The shaggy-haired US university student accused of carrying out the Boston Marathon bombings was due to make his first court appearance Wednesday, nearly three months after the deadly attacks.
When he steps into a federal courthouse at 3:30 pm (1930 GMT), Dzhokhar Tsarnaev will come face-to-face with people wounded on April 15 when two pressure cooker devices exploded near the race's finish line.
The 19-year-old ethnic Chechen Muslim, a naturalized US citizen, faces 30 counts in connection with the attacks, which left three people dead and more than 260 wounded.
Seventeen of those counts are punishable by the death penalty or life imprisonment.
At the hearing, Tsarnaev will be arraigned and he will have to enter a plea, said Christina Dilorio-Sterling, a spokeswoman for federal prosecutors.
The attacks stunned America with scenes of carnage and chaos at one of the country's premier sporting events. The bombs were packed with metal fragments to cause maximum damage, and several people lost one or more limbs.
Security has been stepped up at the courthouse for the hearing, with metal barricades already set up early Wednesday. Some journalists arrived six hours early, in the hopes of getting a seat in the courtroom.
A second overflow room with audio and video transmission has been set up for the media.
All victims and relatives of the dead were informed of the hearing. Liz Norden, whose two sons aged 32 and 33 each lost a leg in the attacks, said she could not miss the proceedings.
"I just want to know why," Norden said. "I just don't understand how you can live in this country and feel that way."
Tsarnaev, who had lived in the Boston area for a decade, was a student at the University of Massachusetts at Dartmouth at the time of the attacks and seemed well integrated into American life.
He is accused of plotting and carrying out the attacks with his 26-year-old brother Tamerlan, who died in a shootout with police as the pair tried to escape the Boston area several days later.
He is also charged in connection with the shooting death of a campus police officer at the Massachusetts Institute of Technology during the brothers' wild overnight getaway attempt.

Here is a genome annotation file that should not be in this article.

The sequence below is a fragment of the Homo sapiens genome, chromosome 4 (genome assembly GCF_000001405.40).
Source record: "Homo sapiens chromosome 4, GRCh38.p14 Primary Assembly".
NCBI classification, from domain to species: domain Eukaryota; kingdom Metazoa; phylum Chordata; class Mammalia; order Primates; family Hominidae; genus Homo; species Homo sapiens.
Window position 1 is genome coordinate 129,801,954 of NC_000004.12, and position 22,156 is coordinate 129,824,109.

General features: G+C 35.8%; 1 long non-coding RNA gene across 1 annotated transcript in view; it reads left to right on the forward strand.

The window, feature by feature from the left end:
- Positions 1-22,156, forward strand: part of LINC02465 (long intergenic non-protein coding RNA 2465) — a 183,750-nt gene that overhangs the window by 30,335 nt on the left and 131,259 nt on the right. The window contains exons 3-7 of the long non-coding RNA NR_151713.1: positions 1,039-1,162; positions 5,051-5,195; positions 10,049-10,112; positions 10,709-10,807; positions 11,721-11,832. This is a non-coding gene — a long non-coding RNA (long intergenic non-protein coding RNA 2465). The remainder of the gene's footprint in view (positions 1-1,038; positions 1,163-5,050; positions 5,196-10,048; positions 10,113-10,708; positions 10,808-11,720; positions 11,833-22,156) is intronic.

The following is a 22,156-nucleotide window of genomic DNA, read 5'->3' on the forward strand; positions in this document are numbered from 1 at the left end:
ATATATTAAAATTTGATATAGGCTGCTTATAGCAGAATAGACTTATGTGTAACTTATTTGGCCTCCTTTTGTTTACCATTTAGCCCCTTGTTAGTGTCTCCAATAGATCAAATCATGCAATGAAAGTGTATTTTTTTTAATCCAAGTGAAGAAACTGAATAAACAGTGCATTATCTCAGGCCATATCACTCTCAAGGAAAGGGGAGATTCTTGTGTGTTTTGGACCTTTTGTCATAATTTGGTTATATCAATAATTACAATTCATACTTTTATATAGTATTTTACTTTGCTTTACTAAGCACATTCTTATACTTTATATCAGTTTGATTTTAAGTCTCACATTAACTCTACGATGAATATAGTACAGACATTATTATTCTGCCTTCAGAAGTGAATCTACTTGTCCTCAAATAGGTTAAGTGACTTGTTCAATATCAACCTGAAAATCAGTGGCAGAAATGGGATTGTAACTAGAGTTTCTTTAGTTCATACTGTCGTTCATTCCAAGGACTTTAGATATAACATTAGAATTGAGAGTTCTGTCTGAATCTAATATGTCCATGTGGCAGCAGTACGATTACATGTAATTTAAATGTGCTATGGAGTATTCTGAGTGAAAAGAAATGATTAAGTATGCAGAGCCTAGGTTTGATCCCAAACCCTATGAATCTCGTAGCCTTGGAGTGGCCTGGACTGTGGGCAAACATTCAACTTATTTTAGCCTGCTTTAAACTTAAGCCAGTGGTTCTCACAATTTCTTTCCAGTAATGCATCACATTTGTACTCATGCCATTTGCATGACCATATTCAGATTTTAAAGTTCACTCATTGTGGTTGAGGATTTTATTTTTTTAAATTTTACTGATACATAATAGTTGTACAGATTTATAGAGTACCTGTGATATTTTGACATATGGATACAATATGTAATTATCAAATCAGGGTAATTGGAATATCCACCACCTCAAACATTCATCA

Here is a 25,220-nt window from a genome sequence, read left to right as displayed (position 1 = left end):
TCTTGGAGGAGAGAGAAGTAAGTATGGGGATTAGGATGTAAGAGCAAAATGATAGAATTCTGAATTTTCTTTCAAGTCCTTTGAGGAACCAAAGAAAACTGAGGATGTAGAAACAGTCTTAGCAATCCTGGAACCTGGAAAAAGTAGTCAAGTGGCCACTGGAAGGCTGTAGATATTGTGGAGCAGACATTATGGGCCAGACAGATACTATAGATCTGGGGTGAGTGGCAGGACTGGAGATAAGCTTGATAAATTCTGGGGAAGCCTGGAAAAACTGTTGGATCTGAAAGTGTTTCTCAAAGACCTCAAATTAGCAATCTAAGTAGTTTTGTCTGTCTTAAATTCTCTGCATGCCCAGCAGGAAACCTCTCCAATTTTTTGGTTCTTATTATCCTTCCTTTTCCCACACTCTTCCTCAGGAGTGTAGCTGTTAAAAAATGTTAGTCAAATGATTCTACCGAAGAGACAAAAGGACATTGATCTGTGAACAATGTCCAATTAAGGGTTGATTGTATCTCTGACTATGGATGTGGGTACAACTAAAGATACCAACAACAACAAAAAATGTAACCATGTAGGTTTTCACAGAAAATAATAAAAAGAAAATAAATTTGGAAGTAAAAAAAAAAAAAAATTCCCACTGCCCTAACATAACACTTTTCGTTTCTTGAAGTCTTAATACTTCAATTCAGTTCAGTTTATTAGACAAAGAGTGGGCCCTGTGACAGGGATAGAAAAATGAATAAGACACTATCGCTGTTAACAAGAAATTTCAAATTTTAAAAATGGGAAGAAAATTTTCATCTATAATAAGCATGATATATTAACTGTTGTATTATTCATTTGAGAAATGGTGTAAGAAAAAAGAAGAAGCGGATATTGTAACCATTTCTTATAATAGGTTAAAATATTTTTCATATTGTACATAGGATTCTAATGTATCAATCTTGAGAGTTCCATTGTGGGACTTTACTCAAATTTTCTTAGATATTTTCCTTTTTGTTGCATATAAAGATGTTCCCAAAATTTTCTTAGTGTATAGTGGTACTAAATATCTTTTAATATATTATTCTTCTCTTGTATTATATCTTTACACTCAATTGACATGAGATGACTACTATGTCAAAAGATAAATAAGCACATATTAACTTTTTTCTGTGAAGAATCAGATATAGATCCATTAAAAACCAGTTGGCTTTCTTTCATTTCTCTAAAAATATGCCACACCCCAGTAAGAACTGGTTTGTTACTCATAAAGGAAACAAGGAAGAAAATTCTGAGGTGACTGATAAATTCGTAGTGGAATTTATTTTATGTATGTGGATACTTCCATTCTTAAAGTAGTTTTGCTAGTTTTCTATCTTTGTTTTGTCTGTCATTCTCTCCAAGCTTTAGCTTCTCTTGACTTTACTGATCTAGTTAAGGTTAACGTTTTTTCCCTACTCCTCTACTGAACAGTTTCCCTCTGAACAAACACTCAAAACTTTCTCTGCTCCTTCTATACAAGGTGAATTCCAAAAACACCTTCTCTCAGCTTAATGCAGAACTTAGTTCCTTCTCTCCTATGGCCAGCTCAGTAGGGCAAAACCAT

The younger Tsarnaev was captured on April 19 after a huge manhunt that virtually shut down the Boston area. Police found him hiding in a boat in a backyard in a Boston suburb. He was seriously wounded.
He allegedly scrawled a rambling explanation of his motives for the Boston attacks on an interior wall of the boat.
"The US government is killing our innocent civilians," Tsarnaev wrote.
"I can't stand to see such evil go unpunished ... we Muslims are one body, you hurt one you hurt us all.
"Now I don't like killing innocent people it is forbidden in Islam but ... stop killing our innocent people and we will stop."
The charges against Tsarnaev include use of a weapon of mass destruction resulting in death, as well as conspiracy and bombing of a place of public use resulting in death and carjacking.
The brothers are said to have built the bombs with help from an online Al-Qaeda magazine, but are not believed to have received help from any outside group, according to the indictment.
They were also said to have watched sermons by Yemeni-born American radical Islamic cleric Anwar al-Awlaqi, a key figure in Al-Qaeda in the Arabian Peninsula who was killed in a drone strike in Yemen in 2011.
The two bombs were detonated seconds apart, killing a boy, a Chinese student and a woman restaurant manager. At least 13 of the injured had limbs torn off.
The trial is not expected to begin any time soon.
The decision on whether to seek the death penalty is up to US Attorney General Eric Holder.